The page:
Lost migrant children article premise deeply flawed national review data recovery wizard

Given the size of the migrant flow, the scale of this task is enormous. The USA Today piece cites this congressional testimony by HHS official Steven Wagner who oversees the Office of Refugee Resettlement (ORR) as its source. Wagner relates the numbers:

In fiscal year (FY) 2017, 40,810 children were referred to ORR from the Department of Homeland Security (DHS). In FY 2018 (through March), we have had 21,574 referrals. Although March and April of FY 2017 had the lowest referrals since FY 2012, referrals started to slowly increase in May of 2017, and today are significantly higher than just a couple of months ago. To illustrate, in March 2017, ORR had 755 referrals; while in March 2018, ORR had 4,204 referrals.

In FY 2017, children typically stayed in ORR custody for 51 days and so far in FY 2018 (through March) average length of stay has been 56 days.


ORR releases the majority of UAC to sponsors. In FY 2017, ORR released 93 percent of children to a sponsor. Of those, ORR released 49 percent to parents, 41 percent to close relatives, and 10 percent to other-than-close relatives or non-relatives. In FY 2018, we have released 90 percent of children to individual sponsors and of those sponsors, 41 percent were parents, 47 percent were close relatives, and 11 percent were other-than-close relatives or non-relatives.

In the area of home studies, ORR made two significant policy changes in March 2016. A home study is an in-depth investigation of the potential sponsor’s ability to ensure the child’s safety and well-being. The process includes background checks of the sponsor and adult household members, home visits, in-person interviews of the proposed sponsor and possibly interviews with other household members, and post-release services. The William Wilberforce Trafficking Victims Protection Reauthorization Act of 2008 (TVPRA of 2008) mandates home studies in certain situations, but the March 2016 policy changes led to an increase in discretionary home studies, which are home studies that are not required by law. One of these policy changes focused on tender age UAC. ORR began requiring home studies for all UAC 12 years of age and younger being released to non-relative sponsors. The other change underscored the need for case managers and case coordinators, who have direct contact with UAC, to recommend home studies, even if not required by the TVPRA of 2008, if they think a home study would provide additional information required to determine that the sponsor is able to care for the health, safety, and well-being of the child.

Another step in improving the safety of releases is to contact the child and the sponsor shortly after release, which is a critical adjustment period. To accomplish this, ORR initiated safety and well-being calls. A case manager contacts the child and the sponsor 30 days after release. The case manager confirms that the child is still residing with the sponsor, is enrolled in school, is aware of upcoming court dates, and, most importantly, is safe. If the case manager, or any other ORR grantee or contractor that has contact with a released child, has a concern about the child’s safety or well-being, they are required to take steps under ORR’s new “post-release reporting system for notifications of concern.”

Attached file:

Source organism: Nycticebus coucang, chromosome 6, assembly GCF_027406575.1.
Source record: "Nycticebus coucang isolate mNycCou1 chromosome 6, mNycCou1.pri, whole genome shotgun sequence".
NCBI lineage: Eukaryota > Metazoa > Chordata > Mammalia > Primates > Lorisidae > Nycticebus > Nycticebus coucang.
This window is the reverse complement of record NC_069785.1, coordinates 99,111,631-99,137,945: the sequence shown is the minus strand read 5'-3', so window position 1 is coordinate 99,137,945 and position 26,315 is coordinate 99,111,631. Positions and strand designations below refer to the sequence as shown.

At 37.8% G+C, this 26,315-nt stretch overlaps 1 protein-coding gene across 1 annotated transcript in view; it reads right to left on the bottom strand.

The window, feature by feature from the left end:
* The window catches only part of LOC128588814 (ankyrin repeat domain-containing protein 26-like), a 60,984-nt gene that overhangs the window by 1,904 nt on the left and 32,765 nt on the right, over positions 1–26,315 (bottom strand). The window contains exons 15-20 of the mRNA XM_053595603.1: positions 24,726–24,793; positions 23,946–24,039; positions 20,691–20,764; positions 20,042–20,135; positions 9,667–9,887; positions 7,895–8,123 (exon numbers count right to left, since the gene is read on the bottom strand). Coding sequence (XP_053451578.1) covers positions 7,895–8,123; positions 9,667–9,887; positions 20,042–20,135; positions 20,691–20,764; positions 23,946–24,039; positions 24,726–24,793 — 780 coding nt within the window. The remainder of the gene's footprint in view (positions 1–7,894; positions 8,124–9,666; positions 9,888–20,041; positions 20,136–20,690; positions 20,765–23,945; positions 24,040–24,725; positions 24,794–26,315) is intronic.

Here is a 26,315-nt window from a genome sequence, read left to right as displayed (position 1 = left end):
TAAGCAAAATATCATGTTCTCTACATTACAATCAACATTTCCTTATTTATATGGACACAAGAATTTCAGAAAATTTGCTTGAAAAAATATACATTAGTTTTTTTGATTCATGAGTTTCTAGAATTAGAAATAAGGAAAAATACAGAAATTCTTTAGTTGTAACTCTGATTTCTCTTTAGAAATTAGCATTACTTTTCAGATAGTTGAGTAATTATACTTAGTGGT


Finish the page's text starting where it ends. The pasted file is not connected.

From October to December 2017, ORR attempted to reach 7,635 UAC and their sponsors. Of this number, ORR reached and received agreement to participate in the safety and well-being call from approximately 86 percent of sponsors. From these calls, ORR learned that 6,075 UAC remained with their sponsors. Twenty-eight UAC had run away, five had been removed from the United States, and 52 had relocated to live with a non-sponsor. ORR was unable to determine with certainty the whereabouts of 1,475 UAC. Based on the calls, ORR referred 792 cases, which were in need of further assistance, to the National Call Center for additional information and services.

Of course, all the context is left out of the USA Today piece, which at one point falsely says, “the federal government has lost — yes, lost — 1,475 migrant children in its custody.” But these children weren’t in HHS custody. They were placed with sponsors that HHS vetted. It’d obviously be better if HHS could locate all of the sponsors in its follow-up. Some of them surely moved, and perhaps others, if they or family members are illegal immigrants, may not want to be in further contact with authorities.

I’m sure this program can be improved in all sort of ways, like all government programs. But the root of the problem is that unaccompanied children are showing up at our border, a situation that is fraught with peril. We should be doing all we can to stop that flow so a federal bureaucracy doesn’t have responsibility for finding adults to care for them, but the same people frothing with outrage over the USA Today piece have very little interest in trying to do that.

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